End cruel baiting and netting of Australia’s sharks!
Coastlines across Australia are becoming increasingly dangerous places to swim – for sharks. Despite the fact many shark species are in decline – along the coast of WA, QLD and NSW, sharks are being trapped in nets, painfully hooked and killed in an attempt to reduce encounters with beach-goers.
But experts have warned that these cruel measures won’t work, and that they’ll only further dwindle the numbers of threatened and endangered species, like Great Whites, Bull Sharks and Tiger Sharks. If that weren’t bad enough, shark netting and baited hooks also threaten countless non-targeted marine animals, like dolphins, turtles and even whales.
Since the introduction of shark ‘control measures’, thousands of protected sharks – including many who did not pose any threat to humans – have died along Australia’s shorelines. With non-lethal control methods already available, such as shark enclosures, deterrent devices and air patrols, it’s time for the governments of WA, QLD and NSW to recognise that sharks don’t deserve to be hunted down and killed.
A cruel death
Drum lines with large hooks attached are baited to attract sharks. Animals caught on these hooks, including undersized sharks, non-target species of shark, as well as other marine life can suffer for hours before being discovered by patrols.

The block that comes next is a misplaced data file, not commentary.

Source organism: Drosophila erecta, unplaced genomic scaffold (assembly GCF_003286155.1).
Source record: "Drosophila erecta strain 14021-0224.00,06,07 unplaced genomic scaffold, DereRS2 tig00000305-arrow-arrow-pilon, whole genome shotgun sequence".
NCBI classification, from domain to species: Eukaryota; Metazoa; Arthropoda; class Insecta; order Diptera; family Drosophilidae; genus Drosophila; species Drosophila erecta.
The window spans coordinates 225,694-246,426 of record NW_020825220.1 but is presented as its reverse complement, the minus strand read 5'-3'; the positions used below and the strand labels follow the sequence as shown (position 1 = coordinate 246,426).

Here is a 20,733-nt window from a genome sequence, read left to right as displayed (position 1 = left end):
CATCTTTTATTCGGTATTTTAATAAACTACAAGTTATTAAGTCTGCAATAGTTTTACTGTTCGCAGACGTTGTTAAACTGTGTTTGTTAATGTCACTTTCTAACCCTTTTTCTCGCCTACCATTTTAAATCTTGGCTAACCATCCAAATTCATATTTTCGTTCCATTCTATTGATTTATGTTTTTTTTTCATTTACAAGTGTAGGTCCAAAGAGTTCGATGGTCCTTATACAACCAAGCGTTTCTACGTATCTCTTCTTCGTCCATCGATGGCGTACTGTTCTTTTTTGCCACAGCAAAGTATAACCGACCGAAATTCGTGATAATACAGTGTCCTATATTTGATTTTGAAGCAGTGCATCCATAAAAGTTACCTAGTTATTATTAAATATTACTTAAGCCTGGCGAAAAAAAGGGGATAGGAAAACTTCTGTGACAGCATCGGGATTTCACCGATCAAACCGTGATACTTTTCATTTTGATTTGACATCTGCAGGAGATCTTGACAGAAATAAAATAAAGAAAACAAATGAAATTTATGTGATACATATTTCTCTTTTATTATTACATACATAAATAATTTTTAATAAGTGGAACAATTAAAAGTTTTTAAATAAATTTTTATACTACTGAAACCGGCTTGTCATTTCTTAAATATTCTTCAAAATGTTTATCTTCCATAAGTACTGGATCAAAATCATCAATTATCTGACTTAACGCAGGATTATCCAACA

Shark nets are often submerged along popular coastlines. But, despite public misconceptions, shark nets don’t keep sharks out, they kill them. In fact, many sharks caught in these nets are actually found on the shore-side. Sharks need to keep moving in order to breathe, so when they become tangled in nets and are unable to swim, they may slowly suffocate to death.
While shark nets are designed to allow smaller fish through, any number of marine animals, including seals, dolphins, dugongs, and turtles can become twisted up, injured and can even drown in nets. In 2013, a humpback whale calf died after becoming tangled in a shark net off a Sydney beach.
Although baited hooks are less likely to kill non-target species than nets, animals such as dolphins and turtles can still get caught, as can those sharks who pose no threat to humans. In fact, in 2013, half of sharks caught off NSW beaches were not considered a threat– but only 5% of all sharks found in nets survived.
Avoiding an encounter
Most people will never see a shark at a beach – and the chances of having an encounter with one are incredibly low (in fact you’re more likely to be killed falling out of bed!). However there are many ways that we can all enjoy Australia’s beautiful beaches whilst improving our personal safety – you’ll find some great tips here. Ultimately, it’s important to remember that sharks are not the ‘bad guys’ – they are trying to survive like any other wild animal, and we are simply visitors in their ocean home.